Some legislators still smoke in their private offices in Missouri's State Capitol, despite every other state government building with private offices being smoke-free since the 1992 Missouri Clean Indoor Air Act (MCIAA) went into effect.
Two January 2017 efforts to end this exemption on health and safety grounds failed on party-line votes. In opposing, Republican Majority Floor Leader, Rep. Mike Cierpiot, stated during House debate:
"I believe the spirit of the Amendment is reasonable and is something we might decide to do. But the proper way to do it, in my opinion, is caucus position."
Currently the rest of the State Capitol is designated as smoke-free, including both the House and Senate chambers. This is a far cry from when I first began lobbying there for a MCIAA as a member of the Missouri Coalition on Smoking and Health. In 1984, the only "NO SMOKING" signs were in the Visitor's Gallery overlooking the House chamber. On May 6th, 1987, I was sitting there during a critical House vote on a proposed MCIAA when legislators opposed to smoke-free air deliberately lit up cigarettes and cigars. For protection, I donned a professional grade safety respirator, caught on camera by Associated Press photographer Dan Howell, who titled his photo "No Smoking Pleas."
Missouri GASP vigorously opposed that year's MCIAA because it contained a tobacco lobby-inspired preemption clause, giving this very weak bill, if approved, precedence over stronger local ordinances. It was fortunately defeated on the very last day of the session. Back then, with Democrats in control, the leadership opposed smoke-free air efforts, perhaps true of today's Republican leadership now that they're in control.
The smoking situation only changed significantly after St. Louis City resident, Ms. Vivian Dietemann, filed a formal complaint in January 1994. Dietemann alleged that smoking prevented her from accessing the State Capitol due to her severe asthma, exacerbated by exposure to secondhand smoke, in violation of the 1990 Americans with Disabilities Act (ADA).
After extended delays, the House, Senate, and Office of Administration, which jointly control the building, adopted a sweeping smoking policy in December 1994. Mr. David A. Lieb featured it in a January 9th, 1995, AP story titled: "Ash Canned: Lawmakers Set No-Smoking Policy."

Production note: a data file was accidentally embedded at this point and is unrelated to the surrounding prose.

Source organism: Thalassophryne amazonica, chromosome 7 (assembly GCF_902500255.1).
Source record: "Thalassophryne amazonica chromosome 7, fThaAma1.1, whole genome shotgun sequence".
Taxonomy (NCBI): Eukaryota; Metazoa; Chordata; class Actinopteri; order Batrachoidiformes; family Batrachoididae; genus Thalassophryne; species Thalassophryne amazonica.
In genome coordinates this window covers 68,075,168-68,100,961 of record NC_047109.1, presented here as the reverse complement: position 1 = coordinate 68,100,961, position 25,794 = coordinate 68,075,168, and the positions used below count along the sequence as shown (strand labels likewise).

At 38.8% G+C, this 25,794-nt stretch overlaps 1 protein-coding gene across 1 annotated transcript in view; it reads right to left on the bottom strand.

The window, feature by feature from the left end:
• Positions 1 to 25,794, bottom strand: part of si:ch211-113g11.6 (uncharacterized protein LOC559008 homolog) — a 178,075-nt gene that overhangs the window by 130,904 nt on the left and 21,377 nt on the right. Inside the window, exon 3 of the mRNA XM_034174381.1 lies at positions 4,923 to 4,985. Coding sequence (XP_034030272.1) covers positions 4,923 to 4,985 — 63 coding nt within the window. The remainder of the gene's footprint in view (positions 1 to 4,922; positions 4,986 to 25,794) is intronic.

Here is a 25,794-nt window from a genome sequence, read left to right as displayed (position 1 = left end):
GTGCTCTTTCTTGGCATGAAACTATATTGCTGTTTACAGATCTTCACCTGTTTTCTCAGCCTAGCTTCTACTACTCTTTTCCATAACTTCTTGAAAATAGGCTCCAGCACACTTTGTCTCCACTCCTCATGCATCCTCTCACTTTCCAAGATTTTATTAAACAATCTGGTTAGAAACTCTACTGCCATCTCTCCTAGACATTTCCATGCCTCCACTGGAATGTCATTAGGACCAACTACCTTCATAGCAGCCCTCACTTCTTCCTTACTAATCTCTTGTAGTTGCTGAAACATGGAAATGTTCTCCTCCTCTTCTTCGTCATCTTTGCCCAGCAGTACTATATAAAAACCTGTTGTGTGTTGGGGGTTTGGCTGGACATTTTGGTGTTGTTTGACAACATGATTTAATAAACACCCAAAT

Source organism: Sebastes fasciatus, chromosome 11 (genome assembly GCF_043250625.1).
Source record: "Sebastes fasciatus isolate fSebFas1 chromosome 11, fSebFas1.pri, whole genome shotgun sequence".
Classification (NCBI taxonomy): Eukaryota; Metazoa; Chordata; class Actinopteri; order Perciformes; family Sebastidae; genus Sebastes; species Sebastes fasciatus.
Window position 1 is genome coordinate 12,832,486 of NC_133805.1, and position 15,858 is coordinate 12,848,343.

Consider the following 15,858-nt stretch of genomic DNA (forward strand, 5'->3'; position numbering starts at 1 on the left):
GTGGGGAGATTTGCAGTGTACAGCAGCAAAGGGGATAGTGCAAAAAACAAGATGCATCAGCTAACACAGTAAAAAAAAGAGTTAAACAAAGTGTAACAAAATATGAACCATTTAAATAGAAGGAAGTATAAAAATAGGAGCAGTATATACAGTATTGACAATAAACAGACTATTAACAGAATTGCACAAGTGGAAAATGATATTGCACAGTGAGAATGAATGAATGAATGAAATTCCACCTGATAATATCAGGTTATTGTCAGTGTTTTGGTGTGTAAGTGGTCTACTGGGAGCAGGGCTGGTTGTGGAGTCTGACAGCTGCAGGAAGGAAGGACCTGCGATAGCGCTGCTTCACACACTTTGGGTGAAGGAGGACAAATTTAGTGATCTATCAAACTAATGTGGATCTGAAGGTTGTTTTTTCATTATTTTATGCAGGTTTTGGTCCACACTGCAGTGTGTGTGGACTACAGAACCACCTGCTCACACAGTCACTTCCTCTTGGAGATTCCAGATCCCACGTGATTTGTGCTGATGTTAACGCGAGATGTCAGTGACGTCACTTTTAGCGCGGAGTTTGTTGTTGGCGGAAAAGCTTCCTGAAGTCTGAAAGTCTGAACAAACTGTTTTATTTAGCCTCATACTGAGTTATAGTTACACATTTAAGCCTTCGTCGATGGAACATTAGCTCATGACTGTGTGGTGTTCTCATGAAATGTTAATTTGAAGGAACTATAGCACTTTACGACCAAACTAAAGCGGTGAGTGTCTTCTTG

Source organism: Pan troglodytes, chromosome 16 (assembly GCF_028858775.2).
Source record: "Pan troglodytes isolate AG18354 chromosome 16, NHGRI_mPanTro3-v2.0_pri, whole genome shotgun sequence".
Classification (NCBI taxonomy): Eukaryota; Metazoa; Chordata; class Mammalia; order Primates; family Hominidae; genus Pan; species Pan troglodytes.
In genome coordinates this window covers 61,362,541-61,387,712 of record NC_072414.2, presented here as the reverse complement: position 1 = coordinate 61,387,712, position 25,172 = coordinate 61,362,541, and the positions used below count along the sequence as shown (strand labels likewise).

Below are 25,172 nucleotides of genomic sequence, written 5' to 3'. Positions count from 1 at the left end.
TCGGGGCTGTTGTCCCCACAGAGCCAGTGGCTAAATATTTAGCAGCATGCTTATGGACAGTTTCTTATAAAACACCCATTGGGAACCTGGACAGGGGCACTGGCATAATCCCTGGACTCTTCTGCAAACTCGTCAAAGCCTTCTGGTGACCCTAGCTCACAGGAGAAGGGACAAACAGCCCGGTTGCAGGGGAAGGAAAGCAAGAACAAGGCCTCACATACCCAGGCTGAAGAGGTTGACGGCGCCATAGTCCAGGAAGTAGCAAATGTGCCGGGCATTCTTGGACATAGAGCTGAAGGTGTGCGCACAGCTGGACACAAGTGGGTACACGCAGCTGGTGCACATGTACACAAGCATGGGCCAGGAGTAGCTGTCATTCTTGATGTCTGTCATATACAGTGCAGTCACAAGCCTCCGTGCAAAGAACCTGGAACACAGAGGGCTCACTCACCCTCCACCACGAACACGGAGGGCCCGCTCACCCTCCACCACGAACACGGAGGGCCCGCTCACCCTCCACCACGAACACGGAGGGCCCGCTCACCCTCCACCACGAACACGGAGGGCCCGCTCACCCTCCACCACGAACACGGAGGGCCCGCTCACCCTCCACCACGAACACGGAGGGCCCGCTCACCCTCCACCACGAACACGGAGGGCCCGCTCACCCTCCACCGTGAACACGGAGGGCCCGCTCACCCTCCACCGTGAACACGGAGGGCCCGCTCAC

The House Smoking Policy, for example, made all public areas smoke-free, but exemptions included building entrances, the members' private lounge adjoining the House floor, and all legislators' private offices.
In January 1995, Missouri GASP filed a formal ADA complaint seeking an entirely smoke-free State Capitol, and requesting a legally-required Self-Evaluation. As part of a lengthy process, surveys were completed in September 1997 by those named in the complaint, Dietemann, Sr. Luella Dames, and Mr. Don Young, overseen by Mr. Ted Wedel, General Counsel, House Research. (Young, a former smoker now needing an electrolarynx to speak, runs Young Choices Inc., discouraging youth smoking.)
Mrs. Helen Jaegers, working for a state Representative, was added to the complaint in January 1998. In April 1996 she had typed a letter to the Chief Clerk describing how State Capitol smoking exacerbated her severe asthma, resulting in frequent hospital trips. Before submitting the letter, an emergency room visit prompted her to handwrite a postscript, concluding:
"I am so ready to wake up from this nightmare."
This four year effort resulted in a February 5, 1999, Memorandum of Agreement between the State Capitol and Missouri GASP. This made more of the building smoke-free, including "all staff offices open to the public" and two designated building entrances, while still exempting legislators' private offices.
Since 1999, the only additional progress was made was in January 2011 following an ADA complaint by Mr. Billy Williams of GASP of Texas on behalf of Ms. Rossie Judd, an asthmatic from Fenton. Following the defeat of a Rules change proposal by Rep. Jeanette Mott-Oxford to make the entire House smoke-free, the House Rules Committee made the Members' Lounge adjoining the House chamber smoke-free. Legislators' offices were again exempted.
The Republican caucus can do the right thing, as Majority Floor Leader Cierpiot has implied, by voting to make the Smoke-Me House the Smoke-Free House.
Martin Pion is the president of Missouri GASP (Group Against Smoking Pollution) Inc. He can be reached at email@example.com.